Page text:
Latest developments regarding Russian sanctions
In this blog post, we update you on the latest developments regarding the European Union (EU) and United States (US) sanctions programs and other sanctions against Russia. It highlights recent actions. Both those undertaken by the EU and the US to impose restrictions on entities involved in facilitating Russian military-industrial supply chains and to combat Russia’s use of 3rd-countries to circumvent export bans. We discuss possible actions being considered. Please note that the information provided is subject to change as the situation evolves. We advise you to consult official sources and updates from relevant authorities for the most up-to-date information on Russian sanctions.
Developments in the United States
OFAC recently added 130 companies and individuals through EO14024. These focus on entities in Turkey, Luxembourg, Switzerland, the United Arab Emirates and China. They are designed to target those involved in facilitating Russian military-industrial supply chains and Russian sanctions evaders. OFAC also separately identified a Russian virtual currency launderer. Also these in accordance with EO14024.
The US has issued four general licenses authorizing administrative transactions and settlement of such activities. These are General License 13G, General License 74, General License 75 and General License 76A.
The BIS has suspended the export privileges of individuals allegedly involved in a procurement scheme to obtain dual-use electronics for end users in Russia. Meanwhile, three people have been arrested.
Developments in the European Union
Currently, the European Union is preparing its 12th round of sanctions against Russia. The proposed package includes a ban on Russian diamonds. Although the extent of this ban is the subject of intense debate among member states. Other measures discussed include bans on imports of Russian materials and bans on exports of machinery, chemicals and technologies that could be used to support the Russian military base.
In addition, the EU is expected to crack down on Russia’s use of third-countries to circumvent export bans.
Interestingly, the EU has not yet taken action to ban imports of several Russian raw materials, such as aluminum, nickel, titanium and copper. It is expected that the EU will use its powers in Article 12f of Council Regulation (EU) No. 833/2014 . As to address the circumvention of export bans through third countries. The EU is considering requiring frozen Russian financial assets held by banks to transfer profits to the authorities. This is for investment toward the reconstruction of Ukraine.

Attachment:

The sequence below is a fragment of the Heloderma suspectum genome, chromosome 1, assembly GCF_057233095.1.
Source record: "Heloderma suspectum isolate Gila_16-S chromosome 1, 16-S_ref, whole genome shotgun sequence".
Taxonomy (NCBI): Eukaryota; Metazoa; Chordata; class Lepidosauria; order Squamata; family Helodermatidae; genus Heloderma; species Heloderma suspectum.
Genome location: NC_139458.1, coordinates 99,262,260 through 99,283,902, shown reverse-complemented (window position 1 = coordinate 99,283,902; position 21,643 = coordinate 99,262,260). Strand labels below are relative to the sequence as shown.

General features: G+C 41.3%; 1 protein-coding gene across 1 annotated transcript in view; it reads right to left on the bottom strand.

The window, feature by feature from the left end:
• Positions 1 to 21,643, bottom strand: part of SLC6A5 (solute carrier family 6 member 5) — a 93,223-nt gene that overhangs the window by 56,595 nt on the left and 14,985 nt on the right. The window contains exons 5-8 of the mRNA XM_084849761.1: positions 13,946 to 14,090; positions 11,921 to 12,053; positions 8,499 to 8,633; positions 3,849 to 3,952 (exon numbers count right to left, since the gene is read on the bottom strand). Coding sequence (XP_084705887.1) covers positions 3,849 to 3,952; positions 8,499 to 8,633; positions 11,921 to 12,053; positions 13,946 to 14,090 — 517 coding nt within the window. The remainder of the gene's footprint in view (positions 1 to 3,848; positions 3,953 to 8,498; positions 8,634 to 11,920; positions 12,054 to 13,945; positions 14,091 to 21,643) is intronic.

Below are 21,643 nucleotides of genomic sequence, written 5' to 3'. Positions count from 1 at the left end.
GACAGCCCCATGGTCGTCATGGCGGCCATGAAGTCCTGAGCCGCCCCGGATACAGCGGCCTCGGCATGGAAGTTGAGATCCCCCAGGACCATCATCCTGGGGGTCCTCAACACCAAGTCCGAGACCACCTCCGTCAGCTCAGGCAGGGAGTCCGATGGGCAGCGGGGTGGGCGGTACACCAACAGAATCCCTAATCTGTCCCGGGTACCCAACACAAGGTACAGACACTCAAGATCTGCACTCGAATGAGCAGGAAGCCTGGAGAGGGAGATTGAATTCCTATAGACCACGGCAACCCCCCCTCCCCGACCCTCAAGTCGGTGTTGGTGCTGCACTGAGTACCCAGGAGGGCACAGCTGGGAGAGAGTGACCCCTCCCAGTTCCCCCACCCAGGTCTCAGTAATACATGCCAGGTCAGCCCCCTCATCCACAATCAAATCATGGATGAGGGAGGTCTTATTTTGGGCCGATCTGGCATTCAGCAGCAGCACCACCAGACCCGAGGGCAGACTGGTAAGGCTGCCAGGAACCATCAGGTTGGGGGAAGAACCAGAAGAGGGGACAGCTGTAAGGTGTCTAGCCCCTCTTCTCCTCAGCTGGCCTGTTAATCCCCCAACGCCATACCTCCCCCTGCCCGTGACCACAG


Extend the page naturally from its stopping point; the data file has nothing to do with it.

While the new package is being worked on, the European Parliament has raised alarm over gaps in the current sanctions regime. Lack of enforcement and attempts to undermine sanctions. The EU has the opportunity to close those gaps with the announced 12th package.
Developments in other countries
Meanwhile, there have been developments in other countries regarding Russia. Australia has banned the export of machinery and parts to Russia, as previously announced. Switzerland amended the listings of more than 220 individuals and entities, correcting information and providing reasons for listing.
The United Kingdom announced new additions of 29 individuals and entities related to oil and strategic sectors. In addition, HM Treasury reported that 127 companies voluntarily reported violations of Russian sanctions. These companies, when acted in good faith and with appropriate due diligence, will not face severe penalties in their voluntary reporting.
The ongoing efforts by both the US and the EU to impose restrictions on entities involved in facilitating Russian military-industrial supply chains and to combat Russia’s use of third countries to circumvent export bans show the latest developments in Russian sanctions. These measures aim to put significant economic pressure on Russia. Deter its actions and promote accountability for its destabilizing actions in the international arena. By imposing these restrictions, the international community is sending a strong message to Russia. Its behavior will not be tolerated and there will be consequences for its actions.
It is crucial that the world community remain united and take a firm stand against Russia’s aggressive behavior so that it faces the consequences of its actions and international norms and rules are enforced. Together, these efforts help maintain regional stability and uphold the principles of international law.
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